Mar 21, 2017, 11:01:45 AM CDT Mar 18, 2024, 12:53:25 PM CDT

Spring cleaning: Tips for including the kids

Spring cleaning doesn’t have to be a chore you tackle alone. Check out these ideas for age-appropriate tasks and 8 tips for cleaning with kids.

Mother and daughter cleaning together Mother and daughter cleaning together

Spring cleaning can be great for your mental and physical health. Getting rid of clutter and reorganizing can help your home feel more peaceful. And getting rid of dust, mold and pollen can bring relief from seasonal allergies.

Even if you don't have allergies, spring cleaning can reduce the bacteria you live with – making your home a healthier place for you and your kids. It's also an opportunity to teach your children how to clean and maintain a healthy space.

The benefits of involving your kids in spring cleaning

There are several benefits of involving your children in spring cleaning, including:

  • More family time. Any activity that you do together counts as family time – time that your children will likely remember much more than being on a screen.
  • Increased physical activity. Cleaning gets the body moving, and many kids (and adults) can benefit from more movement in their lives.
  • A chance to learn new skills. It takes time to learn to clean an entire bathroom well. But your child will feel proud when they've mastered that skill.
  • Learning to work as a team. When you take on a big task as a team, you learn to negotiate and communicate better. You also find out how “work” can feel less like “work” when you're not doing it alone.
  • Teaching your kids about sharing the load. It's important for kids to learn that maintaining and cleaning a home isn't just one person's job.
  • Boosting self-esteem. When children complete tasks, it gives them a sense of accomplishment and a boost of confidence.

Age-appropriate cleaning tasks for kids

Children of all ages can help with cleaning. The key is to make sure you're not asking them to do something beyond their ability. If they feel successful, they're much more likely to want to help in the future. And if they feel frustrated and resentful, they won't.

Here are some ideas for age-appropriate cleaning tasks for children:

  • Ages 2-3: Toddlers can put toys away, pile up books on a shelf and mop small areas with a dry mop.
  • Ages 4-5: Children this age can also wipe down tables, dust or wipe baseboards with a sock on their hand, gather and separate clothes by color for laundry and use a hand-held vacuum.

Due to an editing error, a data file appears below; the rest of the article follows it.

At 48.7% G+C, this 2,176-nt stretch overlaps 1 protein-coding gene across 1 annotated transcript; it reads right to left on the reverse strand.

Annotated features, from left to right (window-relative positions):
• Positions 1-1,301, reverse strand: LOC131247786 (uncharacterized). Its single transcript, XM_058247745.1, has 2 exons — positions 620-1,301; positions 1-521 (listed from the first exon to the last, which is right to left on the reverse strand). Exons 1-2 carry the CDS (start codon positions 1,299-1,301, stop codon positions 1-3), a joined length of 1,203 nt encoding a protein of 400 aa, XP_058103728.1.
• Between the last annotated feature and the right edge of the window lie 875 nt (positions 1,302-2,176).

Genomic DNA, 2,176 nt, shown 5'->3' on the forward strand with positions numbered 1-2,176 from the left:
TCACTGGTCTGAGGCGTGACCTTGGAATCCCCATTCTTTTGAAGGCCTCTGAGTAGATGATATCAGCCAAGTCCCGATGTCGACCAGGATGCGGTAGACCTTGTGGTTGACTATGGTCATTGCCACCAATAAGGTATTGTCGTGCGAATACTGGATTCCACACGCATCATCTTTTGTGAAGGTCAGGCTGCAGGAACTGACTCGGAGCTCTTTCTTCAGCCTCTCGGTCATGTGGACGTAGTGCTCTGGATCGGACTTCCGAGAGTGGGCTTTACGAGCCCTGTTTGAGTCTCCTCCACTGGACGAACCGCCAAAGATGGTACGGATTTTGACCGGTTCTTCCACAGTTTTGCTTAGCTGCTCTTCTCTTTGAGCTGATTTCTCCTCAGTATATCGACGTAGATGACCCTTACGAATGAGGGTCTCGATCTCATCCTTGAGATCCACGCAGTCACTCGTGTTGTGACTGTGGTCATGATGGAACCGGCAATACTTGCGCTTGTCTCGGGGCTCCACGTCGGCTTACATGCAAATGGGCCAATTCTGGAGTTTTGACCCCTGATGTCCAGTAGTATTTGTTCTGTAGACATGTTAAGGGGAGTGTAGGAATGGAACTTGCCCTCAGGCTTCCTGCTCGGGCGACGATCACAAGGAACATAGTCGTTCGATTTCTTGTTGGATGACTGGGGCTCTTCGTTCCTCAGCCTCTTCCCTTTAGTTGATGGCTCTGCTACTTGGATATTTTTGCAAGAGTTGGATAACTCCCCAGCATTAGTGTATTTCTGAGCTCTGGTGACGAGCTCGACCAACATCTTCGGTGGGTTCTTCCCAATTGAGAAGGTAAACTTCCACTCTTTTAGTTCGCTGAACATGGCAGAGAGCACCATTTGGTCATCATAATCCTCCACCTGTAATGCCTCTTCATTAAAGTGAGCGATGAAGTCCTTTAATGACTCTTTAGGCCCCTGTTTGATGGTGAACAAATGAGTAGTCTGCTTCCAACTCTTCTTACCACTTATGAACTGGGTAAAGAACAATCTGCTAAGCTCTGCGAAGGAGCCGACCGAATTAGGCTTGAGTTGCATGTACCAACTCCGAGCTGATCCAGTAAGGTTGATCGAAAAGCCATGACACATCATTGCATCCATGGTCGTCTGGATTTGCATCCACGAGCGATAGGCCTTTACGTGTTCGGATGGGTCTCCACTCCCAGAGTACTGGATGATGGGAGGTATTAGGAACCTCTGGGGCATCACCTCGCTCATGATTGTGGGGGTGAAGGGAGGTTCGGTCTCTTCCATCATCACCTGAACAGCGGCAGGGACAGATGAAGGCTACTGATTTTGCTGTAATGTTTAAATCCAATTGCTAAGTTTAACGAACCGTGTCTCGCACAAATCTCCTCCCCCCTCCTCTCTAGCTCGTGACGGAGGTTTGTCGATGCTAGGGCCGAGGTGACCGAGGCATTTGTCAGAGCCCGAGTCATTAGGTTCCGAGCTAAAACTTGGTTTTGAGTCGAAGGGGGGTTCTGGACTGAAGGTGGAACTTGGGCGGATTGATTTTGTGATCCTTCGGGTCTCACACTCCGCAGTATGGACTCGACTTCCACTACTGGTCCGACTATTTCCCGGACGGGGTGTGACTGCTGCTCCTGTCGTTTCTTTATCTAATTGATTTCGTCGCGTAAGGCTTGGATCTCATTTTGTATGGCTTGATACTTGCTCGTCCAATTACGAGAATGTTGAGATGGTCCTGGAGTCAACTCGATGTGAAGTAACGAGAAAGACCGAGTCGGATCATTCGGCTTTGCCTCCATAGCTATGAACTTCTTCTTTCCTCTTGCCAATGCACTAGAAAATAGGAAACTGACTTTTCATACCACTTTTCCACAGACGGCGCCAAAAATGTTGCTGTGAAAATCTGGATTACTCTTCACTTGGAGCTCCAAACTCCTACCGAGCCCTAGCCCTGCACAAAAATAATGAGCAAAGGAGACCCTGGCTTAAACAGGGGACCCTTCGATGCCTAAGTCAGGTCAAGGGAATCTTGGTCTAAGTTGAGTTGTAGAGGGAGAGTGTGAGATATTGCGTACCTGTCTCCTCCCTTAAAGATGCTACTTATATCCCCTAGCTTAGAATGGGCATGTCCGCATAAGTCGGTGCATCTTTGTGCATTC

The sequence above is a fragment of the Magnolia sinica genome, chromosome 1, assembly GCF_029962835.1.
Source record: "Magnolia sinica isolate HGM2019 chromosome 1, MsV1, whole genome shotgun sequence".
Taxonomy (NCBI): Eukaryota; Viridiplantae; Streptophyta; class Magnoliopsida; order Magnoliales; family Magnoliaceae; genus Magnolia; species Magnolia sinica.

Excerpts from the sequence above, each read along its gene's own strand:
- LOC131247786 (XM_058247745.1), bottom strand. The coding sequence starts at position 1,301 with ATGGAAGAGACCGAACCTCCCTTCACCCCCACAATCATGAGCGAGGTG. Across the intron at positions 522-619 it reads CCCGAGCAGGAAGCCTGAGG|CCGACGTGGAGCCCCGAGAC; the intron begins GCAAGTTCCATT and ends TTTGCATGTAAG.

• Ages 6-10: When children reach this age, you can add more tasks to their list including making their beds, putting away their folded laundry, sweeping and wet mopping the floor, taking out the trash and vacuuming.
  • Ages 11 and above: Older children are ready to add on bigger tasks like cleaning the fridge, sinks, toilets, showers and windows.

8 tips for spring cleaning with kids

It's important to remember that kids will view cleaning as a terrible task if you do. A positive approach to cleaning can help your kids understand that even necessary tasks can be enjoyable. Here are some practical tips to make spring cleaning a family affair:

1. Assign tasks randomly

Random selection can cut down on arguments among family members. If most of your participating family members are capable of several cleaning duties, try writing jobs on index cards or paper, folding them and asking everyone to choose from a hat or jar.

2. Tackle one space at a time

Trying to clean the kitchen, bedrooms and bathrooms all at once can cause unnecessary stress. Instead, tackle one room at a time – so the kids can easily see the results of their hard work. If it takes longer than you planned to finish a room, consider saving others for another day.

3. Encourage giving

If you have too many clothes or toys, talk to your kids about donating their old items to children who may not have access new toys.

4. Teach the task

Don't expect them to know how to do a cleaning task without showing them how to do it. Explain and demonstrate the task first. Then, have them repeat any instructions back to you before they get started.

5. Give positive feedback

Focus first on what they did well. You might say: You did a good job wiping the counter here. But I see one spot that still needs wiping. Can you find it?

6. Add a soundtrack

Play upbeat music to keep the kids motivated. Let each child pick a song and see how much faster the scrubbing and organizing seems to go.

7. Make it fun

Turn cleaning time into play time by making up games. You can do a scavenger hunt by finding common household clutter – a matchless sock, candy wrappers, receipts – and whoever finds the most wins. Or you can teach your kids how to make homemade bubbles from dish soap and take bubble breaks between tasks. Encourage your kids to make up their own cleaning games too.

8. Reward them

It can fuel motivation if everyone has something to look forward to later. Celebrate cleaning efforts with a pizza night, family movie, game night or other fun activity.

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